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Sept. 29, 2012

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IOWA CITY, Iowa — Floyd of Rosedale is home.

The University of Iowa football team stormed out to a 24-0 halftime en route to handing Minnesota its first loss with a 31-13 Homecoming victory Saturday afternoon inside Kinnick Stadium.

The win improves the Hawkeyes’ record to 3-2 overall and 1-0 in Big Ten Conference play; the Golden Gophers fall to 4-1 overall and 0-1 in league play.

“The credit goes to our players, they did a great job coming to the game ready to play, and played really well in all three phases, particularly in the first half,” said UI head coach Kirk Ferentz. “Today is one of those days where it finally felt like we were working in all areas together. When that happens, that’s a good thing.”

Iowa made a first-half statement, storming out to a 24-0 lead and outgaining Minnesota, 328-75. For the game, the Hawkeyes finished with a balanced 374 yards of total offense with 182 on the ground and 192 through the air.

“Clearly in the first half, that is the best 30 minutes of football that we’ve played,” said Ferentz. “Second half wasn’t terrible, but the first 30 minutes is what we’re looking for.”

1st 2nd 3rd 4th Final
0 0 7 6 13
3 21 0 7 31
Stat Comparisons
First Downs 15 15
Rushing Att.-Yds 32-102 25-182
Passing Yds 197 192
Passing (C-A-I) 20-33-3 18-31-0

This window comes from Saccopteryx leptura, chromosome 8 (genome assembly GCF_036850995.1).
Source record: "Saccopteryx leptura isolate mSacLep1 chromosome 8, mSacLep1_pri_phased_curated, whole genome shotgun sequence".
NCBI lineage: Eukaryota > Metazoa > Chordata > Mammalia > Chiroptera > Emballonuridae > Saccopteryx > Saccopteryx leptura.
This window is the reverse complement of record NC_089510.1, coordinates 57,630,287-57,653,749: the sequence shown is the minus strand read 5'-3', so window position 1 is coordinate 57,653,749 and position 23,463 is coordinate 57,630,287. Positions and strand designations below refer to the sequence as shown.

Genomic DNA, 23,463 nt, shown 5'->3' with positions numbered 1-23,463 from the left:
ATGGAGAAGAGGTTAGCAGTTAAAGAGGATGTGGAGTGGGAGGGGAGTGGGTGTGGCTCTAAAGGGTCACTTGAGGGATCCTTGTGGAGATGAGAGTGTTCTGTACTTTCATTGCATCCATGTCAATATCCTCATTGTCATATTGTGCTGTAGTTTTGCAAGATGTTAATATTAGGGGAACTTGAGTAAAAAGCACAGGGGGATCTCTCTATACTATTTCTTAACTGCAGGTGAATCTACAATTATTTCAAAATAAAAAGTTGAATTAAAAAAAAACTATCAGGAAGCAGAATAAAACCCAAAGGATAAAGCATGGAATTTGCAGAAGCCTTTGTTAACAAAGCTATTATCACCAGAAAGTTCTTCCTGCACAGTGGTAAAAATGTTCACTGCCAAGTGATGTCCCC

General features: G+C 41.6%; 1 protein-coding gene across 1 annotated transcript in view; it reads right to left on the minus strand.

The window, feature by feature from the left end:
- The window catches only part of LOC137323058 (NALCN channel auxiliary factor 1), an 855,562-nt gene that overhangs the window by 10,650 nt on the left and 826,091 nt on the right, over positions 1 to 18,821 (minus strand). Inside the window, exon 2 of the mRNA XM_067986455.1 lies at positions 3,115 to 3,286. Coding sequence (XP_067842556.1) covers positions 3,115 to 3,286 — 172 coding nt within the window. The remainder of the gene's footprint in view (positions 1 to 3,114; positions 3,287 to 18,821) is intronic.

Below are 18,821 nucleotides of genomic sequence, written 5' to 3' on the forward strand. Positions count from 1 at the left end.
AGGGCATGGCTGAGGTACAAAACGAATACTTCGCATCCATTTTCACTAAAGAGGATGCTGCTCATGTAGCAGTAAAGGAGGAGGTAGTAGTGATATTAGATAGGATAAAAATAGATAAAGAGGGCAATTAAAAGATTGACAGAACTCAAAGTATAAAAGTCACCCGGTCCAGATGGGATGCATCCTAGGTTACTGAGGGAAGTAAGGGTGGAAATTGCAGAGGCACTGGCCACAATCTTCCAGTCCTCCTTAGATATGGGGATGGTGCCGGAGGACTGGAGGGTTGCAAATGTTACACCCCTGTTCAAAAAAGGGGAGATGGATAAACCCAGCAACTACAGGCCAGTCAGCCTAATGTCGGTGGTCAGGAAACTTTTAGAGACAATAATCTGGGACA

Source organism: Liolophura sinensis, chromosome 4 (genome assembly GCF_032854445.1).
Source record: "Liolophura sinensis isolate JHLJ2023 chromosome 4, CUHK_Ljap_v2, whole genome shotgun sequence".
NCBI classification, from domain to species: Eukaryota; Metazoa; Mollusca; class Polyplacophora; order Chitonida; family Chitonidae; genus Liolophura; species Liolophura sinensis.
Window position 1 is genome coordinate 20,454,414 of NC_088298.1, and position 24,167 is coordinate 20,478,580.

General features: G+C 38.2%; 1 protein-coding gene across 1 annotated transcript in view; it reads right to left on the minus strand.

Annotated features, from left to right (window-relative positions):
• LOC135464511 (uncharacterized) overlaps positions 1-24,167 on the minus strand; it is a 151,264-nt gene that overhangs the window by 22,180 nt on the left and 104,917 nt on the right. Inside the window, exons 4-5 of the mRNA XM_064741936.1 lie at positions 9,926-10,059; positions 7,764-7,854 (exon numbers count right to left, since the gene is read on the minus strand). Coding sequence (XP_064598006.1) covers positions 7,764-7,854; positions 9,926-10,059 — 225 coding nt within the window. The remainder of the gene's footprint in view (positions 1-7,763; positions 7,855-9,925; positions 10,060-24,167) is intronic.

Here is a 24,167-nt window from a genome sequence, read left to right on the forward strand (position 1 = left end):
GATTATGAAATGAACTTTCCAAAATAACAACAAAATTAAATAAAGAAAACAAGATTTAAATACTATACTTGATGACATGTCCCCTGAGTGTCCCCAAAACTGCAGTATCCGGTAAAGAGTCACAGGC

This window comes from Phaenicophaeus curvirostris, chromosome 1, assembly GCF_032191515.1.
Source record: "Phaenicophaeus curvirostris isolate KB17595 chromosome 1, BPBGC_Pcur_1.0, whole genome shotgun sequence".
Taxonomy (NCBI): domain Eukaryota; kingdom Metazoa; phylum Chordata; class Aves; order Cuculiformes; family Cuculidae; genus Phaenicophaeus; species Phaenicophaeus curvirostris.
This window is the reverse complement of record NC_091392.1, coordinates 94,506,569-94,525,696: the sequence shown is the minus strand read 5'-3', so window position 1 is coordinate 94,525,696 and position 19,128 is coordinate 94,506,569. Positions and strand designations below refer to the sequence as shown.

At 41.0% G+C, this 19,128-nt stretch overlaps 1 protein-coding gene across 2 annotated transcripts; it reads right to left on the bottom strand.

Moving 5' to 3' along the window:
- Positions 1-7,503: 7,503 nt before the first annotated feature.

Total Offense 65-299 56-374
Punts-Avg. 6-44.5 6-31.5
Fumbles-Lost 1-1 1-0
Penalties-Yds 4-29 8-56
Time of Possession 32:05 27:55
3rd-Down Conversions 6-of-15 5-of-12
4th-Down Conversions 1-of-2 0-of-0
Iowa Statistical Leaders
Passing CMP ATT YDs TD
James Vandenberg 18 31 192 1
Rushing CAR YDs AVG TD
Mark Weisman 21 177 8.4 1
Receiving REC YDs AVG TD
Keenan Davis 6 50 8.3 0
Anthony Hitchens 4-8 12 1 0
Minnesota Statistical Leaders
Passing CMP ATT YDs TD
Max Shortell 20 33 197 2
Rushing CAR YDs AVG TD
Max Shortell 16 46 2.9/td> 0
Receiving REC YDs AVG TD
A.J. Barker 5 74 14.8 0
Troy Stoudermire 4-2 6 0 0

The UI defense forced four Minnesota turnovers and limited the Gophers to 299-yards of total offense, 103 below its season average (402). The final turnover — an interception by junior Christian Kirksey– put an exclamation point on the victory, as the linebacker returned the pick 68 yards for a touchdown to extend the lead to 31-7.

Sophomore running back Mark Weisman had 177 yards — 8.4 per attempt — on 21 carries with a touchdown. Weisman has gone over the 100-yard mark in each of the last three games. Senior quarterback James Vandenberg completed 18-of-31 passes for 192 yards with a touchdown, while senior Keenan Davis had six catches for 50 yards.